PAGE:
Summary of the Hike
On March 21, 2015, I hiked to the summit of Echo Mountain from the Sam Merrill trail in Pasadena, California.
This hike is definitely not appropriate for one looking for a true wilderness experience. Despite leaving the trailhead around 6:30 am, the traffic on the trail made me feel like I was on the 5, 10, 110, or one of the many other similar congested freeways in the Los Angeles area. Nor is the hike difficult or challenging even for one in as bad a shape as me. For true mountaineers, the entire hike (to the top and back) could probably be done in well under 2 hours, and for those even more foolish, err hardy, souls, the trip probably takes less well under one hour. And, indeed, I saw many trail runners on the hike, with LA Marathon shirts common.
Despite these drawbacks, the hike was still quite enjoyable. The views to the South were beautiful with fog covering the San Gabriel Valley and the City of Los Angeles, and made it easier to forget that 10,000,000 people were living in the megalopolis below. And it is great to be able to go on any hike in late March that is only a 15-minute drive from home. The views of the San Gabriel mountains were equally inspiring, and made me want to continue up to the aptly-named Inspiration Point and Mt. Lowe and beyond. Alas, I had to return home for family duties, and had not brought sufficient water to continue in any event. But I hope to come back and climb to the top of Mt. Lowe using this route -- if not this year, as it will soon be getting too hot to do these low-altitude hikes, in one of the years to come.
Description and Photos
Along with a few others, I headed from the end of Lake street to the trail located next to the gate. A sign, helpfully covered in graffiti, explained that I had 2.5 miles to go.
Echo Mountain trailhead
The trail was beautiful in the early morning light, winding through some grass and trees before entering the ubiquitous chaparral that covers all of the lower slopes of Southern California's non-desert mountains. Echo Mountain itself is not tall enough to get out of the chaparral, although the vegetation gradually become somewhat more lush toward the top. The round summit of Echo mountain was prominent, standing to the left of some power lines heading up the mountains.
Beginning of the trail to Echo Mountain
Early portion of the Echo Mountain trail
Shortly into the hike, beautiful views to the south began opening up. On the day I did the hike, the valley was covered with a think fog. The hike itself started out just above the fog. The views of Altadena, with Pasadena and the San Gabriel valley to the South were sublime in the early morning light.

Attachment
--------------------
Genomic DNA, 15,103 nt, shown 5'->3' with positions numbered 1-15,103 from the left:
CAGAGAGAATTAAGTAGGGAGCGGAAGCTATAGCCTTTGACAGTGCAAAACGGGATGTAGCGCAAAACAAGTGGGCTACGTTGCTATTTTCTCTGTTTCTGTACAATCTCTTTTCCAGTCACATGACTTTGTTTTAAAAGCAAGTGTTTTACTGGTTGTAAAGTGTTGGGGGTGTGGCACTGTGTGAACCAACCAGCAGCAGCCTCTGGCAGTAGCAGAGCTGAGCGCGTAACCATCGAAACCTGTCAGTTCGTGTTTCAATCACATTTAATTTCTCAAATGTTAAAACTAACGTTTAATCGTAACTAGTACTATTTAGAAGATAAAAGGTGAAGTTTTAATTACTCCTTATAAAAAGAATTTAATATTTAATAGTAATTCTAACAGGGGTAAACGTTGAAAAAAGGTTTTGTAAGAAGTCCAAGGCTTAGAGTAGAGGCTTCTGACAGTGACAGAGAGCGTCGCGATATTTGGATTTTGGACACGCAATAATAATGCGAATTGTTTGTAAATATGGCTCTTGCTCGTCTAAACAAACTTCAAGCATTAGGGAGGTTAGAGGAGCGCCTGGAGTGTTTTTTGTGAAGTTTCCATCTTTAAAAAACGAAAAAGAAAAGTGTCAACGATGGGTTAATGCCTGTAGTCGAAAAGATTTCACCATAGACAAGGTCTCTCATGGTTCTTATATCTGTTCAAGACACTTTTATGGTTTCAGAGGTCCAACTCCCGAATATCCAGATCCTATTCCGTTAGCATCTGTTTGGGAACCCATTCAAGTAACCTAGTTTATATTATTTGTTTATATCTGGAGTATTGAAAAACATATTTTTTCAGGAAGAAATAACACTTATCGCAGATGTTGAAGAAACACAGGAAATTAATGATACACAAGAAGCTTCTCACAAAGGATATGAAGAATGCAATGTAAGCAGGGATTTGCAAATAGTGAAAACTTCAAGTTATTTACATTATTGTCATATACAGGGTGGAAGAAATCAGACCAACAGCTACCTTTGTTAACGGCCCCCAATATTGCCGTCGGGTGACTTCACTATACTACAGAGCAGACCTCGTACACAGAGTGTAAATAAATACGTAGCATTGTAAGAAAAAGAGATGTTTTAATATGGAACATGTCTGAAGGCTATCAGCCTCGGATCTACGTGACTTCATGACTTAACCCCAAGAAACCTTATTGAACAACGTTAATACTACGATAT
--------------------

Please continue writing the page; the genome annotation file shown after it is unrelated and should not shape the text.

Fog covering the San Gabriel Valley
Another picture of Altadena and fog, from Echo Mountain Trail
Fog over the San Gabriel Valley and Los Angeles
About halfway up, I encountered a set of power lines going up the hillside, even passing directly next to one (which a few other hikers found a pleasant place to take a short breather). The power lines reinforced the fact that this trail was not in pristine wilderness, but also helped one appreciate that beauty could be found right next to such a big city as Los Angeles.
Shortly after the power lines, a mileage post helpfully explained that I now had now finished two miles. Just a half-mile to go!
Near the top, a number of trails wandered off in various directions, and I got slightly confused as to which way to go. Although there were a number of signs, they were largely covered in rust or otherwise hard to make out. Eventually, I found one leading the way, and shortly thereafter found myself on top of Echo Mountain.
Go this way
Top of Echo Mountain
As explained on Augie Medina's excellent page on Echo Mountain (and which I won't repeat the details here), in the early Twentieth Century a railroad led to the top of the mountain, where hotels, tennis courts, and other pleasures awaited rich early Angelinos.
Ruins of the Mt. Lowe railroad
There were tennis courts here in 1900
Mt. Lowe railway ruins
Views from the top were, as expected, superb. I particularly enjoyed the view of Mt. Lowe and Inspiration Point to the north. I hadn't expected to want to do this hike in the future, but now it is near the top of my list, at least for next winter when the higher reaches of the San Gabriels will likely be snow-covered -- hopefully with more snow than they have enjoyed the past three years!
View from the summit of Echo Mountain
Inspiration Point and Mt. Lowe from Echo Mountain
View from the summit of Echo Mountain
By 8:00 am, it was time to head back down. Inspired by all the trail runners, I did a bit -- a very small bit, mind you -- of jogging down the trail myself. While hiking upward to Inspiration Point would have been fun, my 2 and almost 4 year old kids and wife needed me. It's tough to find time to hike with work and family so pressing, and I'm grateful I was able to enjoy this hike for what it was -- an urban but still beautiful hike into the lower reaches of the front ranges of the San Gabriels, with excellent views of the valleys below and larger peaks above. Certainly much more enjoyable than hitting the gym!
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